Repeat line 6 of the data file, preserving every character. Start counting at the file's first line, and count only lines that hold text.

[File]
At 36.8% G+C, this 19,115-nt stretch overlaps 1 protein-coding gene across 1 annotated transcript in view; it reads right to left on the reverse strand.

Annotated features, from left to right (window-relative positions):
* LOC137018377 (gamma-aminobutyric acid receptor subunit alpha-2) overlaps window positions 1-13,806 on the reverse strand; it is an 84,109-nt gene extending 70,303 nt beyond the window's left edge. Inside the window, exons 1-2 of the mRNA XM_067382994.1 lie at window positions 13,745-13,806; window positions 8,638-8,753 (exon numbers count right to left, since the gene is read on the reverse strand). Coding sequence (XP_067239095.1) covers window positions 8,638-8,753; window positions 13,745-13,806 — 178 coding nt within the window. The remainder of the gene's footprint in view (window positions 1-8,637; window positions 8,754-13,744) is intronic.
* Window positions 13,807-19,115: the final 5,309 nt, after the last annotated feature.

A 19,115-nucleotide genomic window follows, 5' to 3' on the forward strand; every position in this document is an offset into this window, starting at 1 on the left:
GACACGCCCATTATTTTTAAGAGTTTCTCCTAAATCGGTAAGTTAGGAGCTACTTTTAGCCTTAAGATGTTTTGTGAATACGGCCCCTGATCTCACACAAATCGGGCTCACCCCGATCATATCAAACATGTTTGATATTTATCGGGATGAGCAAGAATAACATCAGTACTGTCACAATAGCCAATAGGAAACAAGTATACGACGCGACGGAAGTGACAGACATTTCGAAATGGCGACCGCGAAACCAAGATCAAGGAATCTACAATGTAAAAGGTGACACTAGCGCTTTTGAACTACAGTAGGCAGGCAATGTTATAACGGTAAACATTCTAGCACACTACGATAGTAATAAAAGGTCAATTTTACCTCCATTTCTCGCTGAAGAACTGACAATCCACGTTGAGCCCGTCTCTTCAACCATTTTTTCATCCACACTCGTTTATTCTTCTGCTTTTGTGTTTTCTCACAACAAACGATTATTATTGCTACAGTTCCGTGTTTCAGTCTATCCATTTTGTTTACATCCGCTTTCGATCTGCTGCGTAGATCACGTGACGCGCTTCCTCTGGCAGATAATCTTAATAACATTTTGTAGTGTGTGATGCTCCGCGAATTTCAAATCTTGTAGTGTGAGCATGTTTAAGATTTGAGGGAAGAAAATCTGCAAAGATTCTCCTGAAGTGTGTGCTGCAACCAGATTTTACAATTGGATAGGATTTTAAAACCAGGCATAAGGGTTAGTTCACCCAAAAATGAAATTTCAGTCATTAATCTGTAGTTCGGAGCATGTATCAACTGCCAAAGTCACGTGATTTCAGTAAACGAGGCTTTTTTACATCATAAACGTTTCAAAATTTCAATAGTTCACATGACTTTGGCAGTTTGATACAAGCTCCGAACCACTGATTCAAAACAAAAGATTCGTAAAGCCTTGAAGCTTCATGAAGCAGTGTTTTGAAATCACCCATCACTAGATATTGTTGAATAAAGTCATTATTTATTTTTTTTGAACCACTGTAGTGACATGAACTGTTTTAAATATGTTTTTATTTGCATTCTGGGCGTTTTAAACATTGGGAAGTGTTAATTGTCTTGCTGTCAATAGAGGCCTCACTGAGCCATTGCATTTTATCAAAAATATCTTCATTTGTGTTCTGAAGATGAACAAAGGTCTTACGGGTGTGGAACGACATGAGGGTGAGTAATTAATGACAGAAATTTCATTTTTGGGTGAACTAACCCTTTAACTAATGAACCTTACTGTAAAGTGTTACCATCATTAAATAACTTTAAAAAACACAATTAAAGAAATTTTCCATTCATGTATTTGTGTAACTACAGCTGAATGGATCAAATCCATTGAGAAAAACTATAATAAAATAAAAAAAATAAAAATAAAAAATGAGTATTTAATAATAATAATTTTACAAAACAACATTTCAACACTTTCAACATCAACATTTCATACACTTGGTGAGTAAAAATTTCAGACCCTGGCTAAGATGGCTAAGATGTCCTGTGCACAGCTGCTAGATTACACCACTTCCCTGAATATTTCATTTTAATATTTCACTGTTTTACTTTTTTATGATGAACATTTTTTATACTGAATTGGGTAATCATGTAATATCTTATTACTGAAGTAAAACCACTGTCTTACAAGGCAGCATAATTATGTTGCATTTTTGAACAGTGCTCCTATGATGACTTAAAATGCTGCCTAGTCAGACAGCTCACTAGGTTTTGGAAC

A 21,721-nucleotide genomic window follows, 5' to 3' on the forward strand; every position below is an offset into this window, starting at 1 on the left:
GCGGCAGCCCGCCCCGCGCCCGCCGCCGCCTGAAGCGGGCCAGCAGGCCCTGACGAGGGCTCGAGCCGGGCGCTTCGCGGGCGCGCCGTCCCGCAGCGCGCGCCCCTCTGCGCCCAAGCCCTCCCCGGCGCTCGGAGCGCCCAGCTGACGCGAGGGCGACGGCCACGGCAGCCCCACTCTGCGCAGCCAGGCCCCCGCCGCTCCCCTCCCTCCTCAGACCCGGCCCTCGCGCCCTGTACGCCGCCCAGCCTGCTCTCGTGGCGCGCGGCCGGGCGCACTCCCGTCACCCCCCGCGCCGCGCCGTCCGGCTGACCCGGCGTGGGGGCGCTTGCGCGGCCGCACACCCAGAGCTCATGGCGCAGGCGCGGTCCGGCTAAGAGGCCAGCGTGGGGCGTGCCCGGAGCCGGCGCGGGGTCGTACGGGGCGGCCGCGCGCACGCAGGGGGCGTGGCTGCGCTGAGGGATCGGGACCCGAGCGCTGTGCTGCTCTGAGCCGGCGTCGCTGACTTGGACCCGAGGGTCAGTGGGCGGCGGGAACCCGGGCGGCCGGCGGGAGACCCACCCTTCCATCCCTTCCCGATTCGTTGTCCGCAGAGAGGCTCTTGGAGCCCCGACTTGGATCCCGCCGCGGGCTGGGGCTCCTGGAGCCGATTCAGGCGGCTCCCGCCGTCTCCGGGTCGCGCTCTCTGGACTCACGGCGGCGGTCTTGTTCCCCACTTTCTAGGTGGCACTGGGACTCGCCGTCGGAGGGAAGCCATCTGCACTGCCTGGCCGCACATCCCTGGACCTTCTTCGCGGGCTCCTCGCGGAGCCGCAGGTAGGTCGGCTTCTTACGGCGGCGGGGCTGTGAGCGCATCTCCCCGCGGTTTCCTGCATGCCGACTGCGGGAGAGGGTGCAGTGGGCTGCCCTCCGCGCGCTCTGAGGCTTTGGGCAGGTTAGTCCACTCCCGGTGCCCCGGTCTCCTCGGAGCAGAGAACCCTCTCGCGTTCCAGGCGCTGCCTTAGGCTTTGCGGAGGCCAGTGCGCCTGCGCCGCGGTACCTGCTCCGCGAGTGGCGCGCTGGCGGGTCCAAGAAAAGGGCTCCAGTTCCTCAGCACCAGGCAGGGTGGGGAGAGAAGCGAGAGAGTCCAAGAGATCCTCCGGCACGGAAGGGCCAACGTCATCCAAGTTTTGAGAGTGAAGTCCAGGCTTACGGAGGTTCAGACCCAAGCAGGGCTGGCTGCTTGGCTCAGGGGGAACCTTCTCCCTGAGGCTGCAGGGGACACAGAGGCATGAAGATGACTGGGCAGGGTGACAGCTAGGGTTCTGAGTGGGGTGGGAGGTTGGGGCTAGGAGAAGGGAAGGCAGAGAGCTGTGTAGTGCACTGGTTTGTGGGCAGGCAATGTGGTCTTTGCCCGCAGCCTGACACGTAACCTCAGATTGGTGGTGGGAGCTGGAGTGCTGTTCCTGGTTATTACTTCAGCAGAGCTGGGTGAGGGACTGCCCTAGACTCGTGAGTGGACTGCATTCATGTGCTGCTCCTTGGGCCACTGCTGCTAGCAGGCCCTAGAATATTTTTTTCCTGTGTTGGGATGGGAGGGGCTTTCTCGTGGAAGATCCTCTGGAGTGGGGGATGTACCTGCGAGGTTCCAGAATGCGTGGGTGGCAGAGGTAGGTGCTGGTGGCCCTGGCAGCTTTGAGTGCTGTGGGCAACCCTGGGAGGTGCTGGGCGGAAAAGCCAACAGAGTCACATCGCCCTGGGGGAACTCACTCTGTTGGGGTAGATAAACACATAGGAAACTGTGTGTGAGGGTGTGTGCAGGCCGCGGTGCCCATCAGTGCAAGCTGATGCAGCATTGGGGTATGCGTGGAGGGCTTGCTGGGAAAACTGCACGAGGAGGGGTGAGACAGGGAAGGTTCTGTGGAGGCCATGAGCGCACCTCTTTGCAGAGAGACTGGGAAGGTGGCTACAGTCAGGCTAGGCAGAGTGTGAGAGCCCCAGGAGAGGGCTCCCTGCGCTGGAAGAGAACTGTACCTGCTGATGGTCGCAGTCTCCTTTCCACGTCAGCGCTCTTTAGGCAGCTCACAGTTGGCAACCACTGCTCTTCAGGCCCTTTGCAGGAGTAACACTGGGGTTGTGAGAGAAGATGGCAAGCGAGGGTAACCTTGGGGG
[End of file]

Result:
GACACGCCCATTATTTTTAAGAGTTTCTCCTAAATCGGTAAGTTAGGAGCTACTTTTAGCCTTAAGATGTTTTGTGAATACGGCCCCTGATCTCACACAAATCGGGCTCACCCCGATCATATCAAACATGTTTGATATTTATCGGGATGAGCAAGAATAACATCAGTACTGTCACAATAGCCAATAGGAAACAAGTATACGACGCGACGGAAGTGACAGACATTTCGAAATGGCGACCGCGAAACCAAGATCAAGGAATCTACAATGTAAAAGGTGACACTAGCGCTTTTGAACTACAGTAGGCAGGCAATGTTATAACGGTAAACATTCTAGCACACTACGATAGTAATAAAAGGTCAATTTTACCTCCATTTCTCGCTGAAGAACTGACAATCCACGTTGAGCCCGTCTCTTCAACCATTTTTTCATCCACACTCGTTTATTCTTCTGCTTTTGTGTTTTCTCACAACAAACGATTATTATTGCTACAGTTCCGTGTTTCAGTCTATCCATTTTGTTTACATCCGCTTTCGATCTGCTGCGTAGATCACGTGACGCGCTTCCTCTGGCAGATAATCTTAATAACATTTTGTAGTGTGTGATGCTCCGCGAATTTCAAATCTTGTAGTGTGAGCATGTTTAAGATTTGAGGGAAGAAAATCTGCAAAGATTCTCCTGAAGTGTGTGCTGCAACCAGATTTTACAATTGGATAGGATTTTAAAACCAGGCATAAGGGTTAGTTCACCCAAAAATGAAATTTCAGTCATTAATCTGTAGTTCGGAGCATGTATCAACTGCCAAAGTCACGTGATTTCAGTAAACGAGGCTTTTTTACATCATAAACGTTTCAAAATTTCAATAGTTCACATGACTTTGGCAGTTTGATACAAGCTCCGAACCACTGATTCAAAACAAAAGATTCGTAAAGCCTTGAAGCTTCATGAAGCAGTGTTTTGAAATCACCCATCACTAGATATTGTTGAATAAAGTCATTATTTATTTTTTTTGAACCACTGTAGTGACATGAACTGTTTTAAATATGTTTTTATTTGCATTCTGGGCGTTTTAAACATTGGGAAGTGTTAATTGTCTTGCTGTCAATAGAGGCCTCACTGAGCCATTGCATTTTATCAAAAATATCTTCATTTGTGTTCTGAAGATGAACAAAGGTCTTACGGGTGTGGAACGACATGAGGGTGAGTAATTAATGACAGAAATTTCATTTTTGGGTGAACTAACCCTTTAACTAATGAACCTTACTGTAAAGTGTTACCATCATTAAATAACTTTAAAAAACACAATTAAAGAAATTTTCCATTCATGTATTTGTGTAACTACAGCTGAATGGATCAAATCCATTGAGAAAAACTATAATAAAATAAAAAAAATAAAAATAAAAAATGAGTATTTAATAATAATAATTTTACAAAACAACATTTCAACACTTTCAACATCAACATTTCATACACTTGGTGAGTAAAAATTTCAGACCCTGGCTAAGATGGCTAAGATGTCCTGTGCACAGCTGCTAGATTACACCACTTCCCTGAATATTTCATTTTAATATTTCACTGTTTTACTTTTTTATGATGAACATTTTTTATACTGAATTGGGTAATCATGTAATATCTTATTACTGAAGTAAAACCACTGTCTTACAAGGCAGCATAATTATGTTGCATTTTTGAACAGTGCTCCTATGATGACTTAAAATGCTGCCTAGTCAGACAGCTCACTAGGTTTTGGAAC